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Gun Jewelry & Other Vintage Finds

I can’t tell you why, but I was recently inspired to type “NRA” into the search function at Etsy. I know most of you have seen a few examples of gun-related jewelry online, but I have to say that the variety available from the sellers on Etsy is the best I’ve ever seen. It doesn’t stop at your typical bullet-shaped necklace or casing cufflinks. It’s gorgeous repurposed gems and uncommon vintage pieces.

The following items are found in these stores: The Key of A, Gallo Grotte, What Once Was, resellit, With Care, The Sea Change, Andrew Modern, victoriasponge, Black Bird Creative, and Little Gems by Jax.

12 Responses to “Gun Jewelry & Other Vintage Finds”

  1. Bob H says:

    Please be aware that posession of many of these are items is a felony in Massachusetts unless you have an FOID card in that state.

    • Bitter says:

      Not quite true. While I did joke on Twitter that some of this stuff couldn’t be sent to Massachusetts, I pulled up the law again just to double check since it’s been a few years since I kept a copy of the state statutes by my side most of the day. Unless you can cite court cases in recent years that have set some kind of case law, then there’s a legitimate defense in the law for the requirements for the FID (not FOID – that’s another state) and LTC possession.

      As used in sections 122 to 131P, inclusive, the following words shall, unless the context clearly requires otherwise, have the following meanings:-

      “Ammunition”, cartridges or cartridge cases, primers (igniter), bullets or propellant powder designed for use in any firearm, rifle or shotgun. The term “ammunition” shall also mean tear gas cartridges, chemical mace or any device or instrument which contains or emits a liquid, gas, powder or any other substance designed to incapacitate.

      In all of this jewelry, the cases have been destroyed – whether cut down or had extra holes drilled in them – and they are no longer “designed for use in any firearm, rifle or shotgun.” They are worthless for using in shooting at this point. I recall discussing this with one of the firearms lawyers there years ago when I was given a .50 caliber pen as a gift. It had been changed in a way that it could not be reloaded or otherwise used in a rifle again.

  2. Bob H says:

    My apologies. I apparently misread something from the MArooned blog. http://stuckinmassachusetts.blogspot.com/ I can’t find the reference I (mis?)remembered from there.

  3. Bitter says:

    Ammunition components do require an FID card or LTC, as illustrated by the definition I highlighted. However, the reason I only joke about these items being Massachusetts-compliant is because they have been altered to the point where they cannot be reloaded and used in a firearm. They don’t really meet that definition anymore.

    Could you, in theory, have to make that defense in court? Possibly, but highly unlikely. Being threatened with criminal charges over a bracelet or earrings that are clearly not designed for use with firearms would get media attention. The county district attorneys in Massachusetts are elected, so it’s unlikely any would want to be seen by the media as wasting resources on some chick with a necklace of worthless spent brass shell casings.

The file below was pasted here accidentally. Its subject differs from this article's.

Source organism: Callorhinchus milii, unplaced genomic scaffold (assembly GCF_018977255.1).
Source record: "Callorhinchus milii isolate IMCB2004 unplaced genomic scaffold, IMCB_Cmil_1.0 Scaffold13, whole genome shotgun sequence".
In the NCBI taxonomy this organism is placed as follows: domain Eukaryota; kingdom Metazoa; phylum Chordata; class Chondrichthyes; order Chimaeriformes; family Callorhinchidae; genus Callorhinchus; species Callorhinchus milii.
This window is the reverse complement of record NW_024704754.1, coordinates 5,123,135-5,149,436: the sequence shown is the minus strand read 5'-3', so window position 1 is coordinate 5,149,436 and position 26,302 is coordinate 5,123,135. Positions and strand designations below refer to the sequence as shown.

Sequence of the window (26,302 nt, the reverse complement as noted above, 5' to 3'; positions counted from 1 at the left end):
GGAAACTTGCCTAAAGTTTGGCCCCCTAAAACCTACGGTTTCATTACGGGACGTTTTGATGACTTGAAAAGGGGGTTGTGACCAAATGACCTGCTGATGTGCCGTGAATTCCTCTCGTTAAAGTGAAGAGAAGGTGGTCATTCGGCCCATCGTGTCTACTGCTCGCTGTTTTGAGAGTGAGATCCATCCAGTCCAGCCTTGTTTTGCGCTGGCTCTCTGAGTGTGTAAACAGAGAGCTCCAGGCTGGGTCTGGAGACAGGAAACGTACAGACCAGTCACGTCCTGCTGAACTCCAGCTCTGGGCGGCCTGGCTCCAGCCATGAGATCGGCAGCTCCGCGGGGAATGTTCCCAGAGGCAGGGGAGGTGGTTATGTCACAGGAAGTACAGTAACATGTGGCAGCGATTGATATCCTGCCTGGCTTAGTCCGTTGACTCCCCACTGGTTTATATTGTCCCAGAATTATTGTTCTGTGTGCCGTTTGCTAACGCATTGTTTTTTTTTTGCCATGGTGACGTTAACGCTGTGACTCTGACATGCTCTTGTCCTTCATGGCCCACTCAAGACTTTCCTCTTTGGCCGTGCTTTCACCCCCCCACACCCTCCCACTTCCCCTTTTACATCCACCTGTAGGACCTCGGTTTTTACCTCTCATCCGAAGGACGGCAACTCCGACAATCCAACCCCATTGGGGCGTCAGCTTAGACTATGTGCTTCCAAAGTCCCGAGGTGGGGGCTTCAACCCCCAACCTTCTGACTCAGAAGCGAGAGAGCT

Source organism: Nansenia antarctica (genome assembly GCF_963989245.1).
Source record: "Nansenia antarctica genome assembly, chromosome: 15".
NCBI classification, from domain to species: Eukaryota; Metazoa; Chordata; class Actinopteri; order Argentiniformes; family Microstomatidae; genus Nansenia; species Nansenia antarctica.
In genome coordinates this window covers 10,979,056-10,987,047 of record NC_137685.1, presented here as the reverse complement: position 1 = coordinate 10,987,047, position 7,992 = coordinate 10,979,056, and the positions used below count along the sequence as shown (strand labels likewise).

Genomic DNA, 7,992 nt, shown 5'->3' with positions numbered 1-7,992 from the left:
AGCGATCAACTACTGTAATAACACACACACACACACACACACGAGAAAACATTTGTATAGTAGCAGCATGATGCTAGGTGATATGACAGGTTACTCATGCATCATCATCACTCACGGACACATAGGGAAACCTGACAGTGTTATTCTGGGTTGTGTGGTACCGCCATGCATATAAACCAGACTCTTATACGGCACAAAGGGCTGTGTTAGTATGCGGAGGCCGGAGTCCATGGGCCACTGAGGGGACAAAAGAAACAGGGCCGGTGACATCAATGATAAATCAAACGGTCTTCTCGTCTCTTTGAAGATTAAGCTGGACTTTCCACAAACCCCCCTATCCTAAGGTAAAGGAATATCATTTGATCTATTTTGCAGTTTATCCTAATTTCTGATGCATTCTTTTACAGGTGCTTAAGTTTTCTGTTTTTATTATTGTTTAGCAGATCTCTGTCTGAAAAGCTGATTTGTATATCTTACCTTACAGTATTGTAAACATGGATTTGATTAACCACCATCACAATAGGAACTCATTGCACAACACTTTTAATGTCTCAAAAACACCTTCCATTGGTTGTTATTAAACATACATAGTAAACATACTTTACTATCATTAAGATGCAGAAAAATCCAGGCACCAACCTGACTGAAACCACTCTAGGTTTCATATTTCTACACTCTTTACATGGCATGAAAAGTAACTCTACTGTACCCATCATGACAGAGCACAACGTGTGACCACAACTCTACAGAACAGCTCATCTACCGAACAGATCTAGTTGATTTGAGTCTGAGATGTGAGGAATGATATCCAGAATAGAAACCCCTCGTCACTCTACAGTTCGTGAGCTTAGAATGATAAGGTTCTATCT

4. Jesse says:

    The green bullet totally reminds me of all the Kryptonite bullets they sometimes use to try and kill Superman in the comics.

  5. Great finds! They have given my crafty better half many ideas. I will be expected to provide some of the raw materials which I will do gladly.

  6. Old NFO says:

    Those are nice! And some are real pieces of history!

  7. Bitter says:

    Tell me about it! I’d love to have the necklace with the parts from the really old shooting medals. I would go buy outfits to match it. :)

    John, I wish her the best. I completely fail at making jewelry, but there are some pieces that I would love to replicate. (I’m not a huge fan of some of the prices, though I would pay for the expensive necklace in a heartbeat if the household job situation was a little more secure.)

    I did buy a really cute vintage piece that was converted into a tie tack. However, it’s a gift for someone who may read, so I’m not posting photos until after I have a chance to deliver it. :)

  8. persiflage says:

    Nifty used cartridge casing jewelery – very crafty. And if you want to shine it up for extra glam, just throw it in the case polisher for an hour!

  9. chris says:

    Does that mean an empty 22 rimfire empty is legal to possess?
    If someone knows how to reload those PLEASE share!

  10. Bitter says:

    I wouldn’t chance it if it’s not destroyed in an obvious manner. That’s where you get into iffy territory. Again, you’re relying on a defense that these components aren’t designed for use in a firearm anymore. Even a gun fearing jury member is unlikely to find that empty brass with holes drilled in it is considered to be for use in a firearm. WIth an untouched .22 case, they won’t inherently know how that works.

  11. Min says:

    So very well timed that you posted this. I just got done making my house a very nice windchime from a bunch of polished range brass. Those nickel plated ones make a nice ring.

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